Jane Goodall's Definition of Wisdom.

June 13, 2022

Jane Goodall's Definition of Wisdom.

May 29, 2023

Jane Goodall went to Tanzania to study chimps the year I was born, 1960. During her six decades of championing chimps, she showed the world how much we have in common with these beautiful primates. Her compassion toward wildlife and nature has led her to be considered one of the world's leading futurists.

My friend Doug Abrams interviewed the now-88-year-old Goodall to compile "The Book of Hope: A Survival Guide for Trying Times." His book is filled with the wisdom of a woman who has experienced and given so much. Here's a sampling of her perspective on wisdom, which is aligned with my growing sense that wisdom doesn't exist without compassion and holistic thinking:

"Wisdom involves using our powerful intellect to recognize the consequences of our actions and to think of the well-being of the whole. Unfortunately…we have lost the long-term perspective, and we are suffering from an absurd and very unwise belief that there can be unlimited economic development on a planet of finite natural resources, focusing on short-term results or profits at the expense of long-term interests."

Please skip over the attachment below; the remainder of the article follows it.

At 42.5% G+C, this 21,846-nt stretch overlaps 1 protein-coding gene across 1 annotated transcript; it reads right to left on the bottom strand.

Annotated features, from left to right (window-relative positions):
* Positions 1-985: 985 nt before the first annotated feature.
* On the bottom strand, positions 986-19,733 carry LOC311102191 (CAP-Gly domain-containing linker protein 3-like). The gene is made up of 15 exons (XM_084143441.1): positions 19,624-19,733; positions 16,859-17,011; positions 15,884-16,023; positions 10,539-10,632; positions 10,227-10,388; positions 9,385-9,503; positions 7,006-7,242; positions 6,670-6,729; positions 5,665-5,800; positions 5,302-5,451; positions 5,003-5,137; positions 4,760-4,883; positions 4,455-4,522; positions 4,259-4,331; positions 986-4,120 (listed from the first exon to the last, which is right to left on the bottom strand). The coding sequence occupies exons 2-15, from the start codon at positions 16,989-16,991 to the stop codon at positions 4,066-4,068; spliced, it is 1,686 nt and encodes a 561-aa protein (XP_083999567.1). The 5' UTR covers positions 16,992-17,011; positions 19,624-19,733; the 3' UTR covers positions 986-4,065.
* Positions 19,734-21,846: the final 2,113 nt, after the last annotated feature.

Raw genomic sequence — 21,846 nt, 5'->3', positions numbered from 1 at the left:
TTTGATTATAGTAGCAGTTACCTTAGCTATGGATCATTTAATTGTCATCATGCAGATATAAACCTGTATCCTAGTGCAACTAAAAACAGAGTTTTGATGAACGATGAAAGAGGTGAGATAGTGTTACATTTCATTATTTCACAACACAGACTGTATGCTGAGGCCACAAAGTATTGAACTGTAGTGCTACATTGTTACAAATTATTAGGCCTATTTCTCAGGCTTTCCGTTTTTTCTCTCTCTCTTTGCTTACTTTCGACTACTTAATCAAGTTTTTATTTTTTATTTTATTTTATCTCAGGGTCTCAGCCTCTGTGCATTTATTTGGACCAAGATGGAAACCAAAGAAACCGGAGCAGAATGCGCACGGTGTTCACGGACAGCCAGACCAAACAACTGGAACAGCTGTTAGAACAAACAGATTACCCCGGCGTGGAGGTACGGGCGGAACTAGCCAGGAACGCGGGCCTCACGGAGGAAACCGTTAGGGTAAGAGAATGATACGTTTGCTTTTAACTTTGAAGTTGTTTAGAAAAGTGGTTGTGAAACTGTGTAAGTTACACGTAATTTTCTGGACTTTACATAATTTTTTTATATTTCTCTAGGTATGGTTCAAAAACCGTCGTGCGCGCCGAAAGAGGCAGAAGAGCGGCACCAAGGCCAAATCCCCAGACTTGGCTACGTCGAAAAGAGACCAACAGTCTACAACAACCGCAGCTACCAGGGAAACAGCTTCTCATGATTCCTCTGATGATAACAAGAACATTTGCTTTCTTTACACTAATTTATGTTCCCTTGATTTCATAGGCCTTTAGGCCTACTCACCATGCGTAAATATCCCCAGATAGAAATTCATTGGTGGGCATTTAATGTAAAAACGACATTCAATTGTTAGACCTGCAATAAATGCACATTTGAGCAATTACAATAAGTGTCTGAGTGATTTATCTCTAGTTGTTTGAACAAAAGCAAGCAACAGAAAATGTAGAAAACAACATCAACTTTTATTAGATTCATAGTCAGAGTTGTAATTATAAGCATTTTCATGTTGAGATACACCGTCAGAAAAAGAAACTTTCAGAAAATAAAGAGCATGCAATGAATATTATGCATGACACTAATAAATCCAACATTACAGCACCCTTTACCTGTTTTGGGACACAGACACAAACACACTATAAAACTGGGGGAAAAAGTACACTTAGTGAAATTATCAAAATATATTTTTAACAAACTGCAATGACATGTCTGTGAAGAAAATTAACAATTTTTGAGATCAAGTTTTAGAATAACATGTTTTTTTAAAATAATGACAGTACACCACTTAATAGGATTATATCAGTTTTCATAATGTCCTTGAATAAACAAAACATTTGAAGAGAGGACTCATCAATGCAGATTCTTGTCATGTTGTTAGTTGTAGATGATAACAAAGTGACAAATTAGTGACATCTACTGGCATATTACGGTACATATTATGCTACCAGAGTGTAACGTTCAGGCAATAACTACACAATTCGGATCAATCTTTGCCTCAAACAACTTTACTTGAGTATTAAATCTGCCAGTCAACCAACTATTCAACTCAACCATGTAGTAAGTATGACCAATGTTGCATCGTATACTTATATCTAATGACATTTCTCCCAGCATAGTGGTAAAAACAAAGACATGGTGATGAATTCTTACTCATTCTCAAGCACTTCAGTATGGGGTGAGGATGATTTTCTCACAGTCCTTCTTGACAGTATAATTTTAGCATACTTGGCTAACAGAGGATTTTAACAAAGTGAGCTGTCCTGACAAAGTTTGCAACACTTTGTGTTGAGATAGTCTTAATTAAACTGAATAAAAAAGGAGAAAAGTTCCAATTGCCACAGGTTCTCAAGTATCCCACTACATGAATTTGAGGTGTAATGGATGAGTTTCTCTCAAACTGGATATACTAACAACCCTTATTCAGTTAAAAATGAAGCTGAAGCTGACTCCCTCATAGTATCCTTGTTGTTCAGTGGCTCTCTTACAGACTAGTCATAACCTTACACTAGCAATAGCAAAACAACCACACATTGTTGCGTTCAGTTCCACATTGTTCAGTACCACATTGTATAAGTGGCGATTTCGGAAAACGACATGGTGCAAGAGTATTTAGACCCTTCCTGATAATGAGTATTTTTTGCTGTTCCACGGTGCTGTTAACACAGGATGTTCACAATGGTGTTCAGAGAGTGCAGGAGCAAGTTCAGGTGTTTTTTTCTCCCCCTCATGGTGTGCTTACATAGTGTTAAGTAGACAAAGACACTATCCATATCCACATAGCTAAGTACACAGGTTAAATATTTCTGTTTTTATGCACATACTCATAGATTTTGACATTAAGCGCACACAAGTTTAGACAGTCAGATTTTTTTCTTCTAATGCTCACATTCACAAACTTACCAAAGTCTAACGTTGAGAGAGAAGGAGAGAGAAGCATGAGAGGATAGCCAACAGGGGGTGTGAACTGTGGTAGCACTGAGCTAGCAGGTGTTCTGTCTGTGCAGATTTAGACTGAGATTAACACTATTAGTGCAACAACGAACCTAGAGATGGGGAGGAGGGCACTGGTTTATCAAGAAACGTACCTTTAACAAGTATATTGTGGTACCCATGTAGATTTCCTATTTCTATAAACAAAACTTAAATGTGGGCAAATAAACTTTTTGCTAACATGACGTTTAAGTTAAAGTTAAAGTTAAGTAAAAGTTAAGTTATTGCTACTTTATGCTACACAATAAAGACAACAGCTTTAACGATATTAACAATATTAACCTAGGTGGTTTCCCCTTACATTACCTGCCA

She goes on to express something that indigenous people have been saying for centuries:

"The hallmark of wisdom is asking, "What effects will the decision I make today have on future generations? On the health of the planet? A great deal of our onslaught on Mother Nature is not really lack of intelligence but a lack of compassion for future generations and the health of the planet: sheer selfish greed for short-term benefits to increase the wealth and power of individuals, corporations, and governments. The rest is due to thoughtlessness, lack of education, and poverty. In other words, there seems to be a disconnect between our clever brain and our compassionate heart. True wisdom requires both thinking with our head and understanding with our heart."

What if nature was our teacher? During the pandemic, I loved my three-hour saunters with my dog Jamie, where we would "Spy on the Divine." Whether it was marveling at the interdependency of various plant species in the Palm Orchard or witnessing the blooming flowers of a resilient cactus, I came to see the beauty of humility and patience, two qualities that have come to define my way of being, especially as we started exploring MEA campuses in New Mexico (as outlined in this past Wisdom Well post).

Goodall goes on to remind us that there is a walking encyclopedia outside your safe haven of home:

"Shakespeare says it beautifully when he talks of seeing 'books in the running brooks, sermons in stones, and good in everything.' I get a sense of all of this when I stand transfixed, filled with wonder and awe at some glorious sunset, or the sun shining through the forest canopy while a bird sings, or when I lie on my back in some quiet place and look up and up and up into the heavens as the stars gradually emerge from the fading of day's light."

C'mon down to Baja. You won't just get wiser in the classroom. You'll get wiser on a walk.

Go deeper with a workshop, in person or online.

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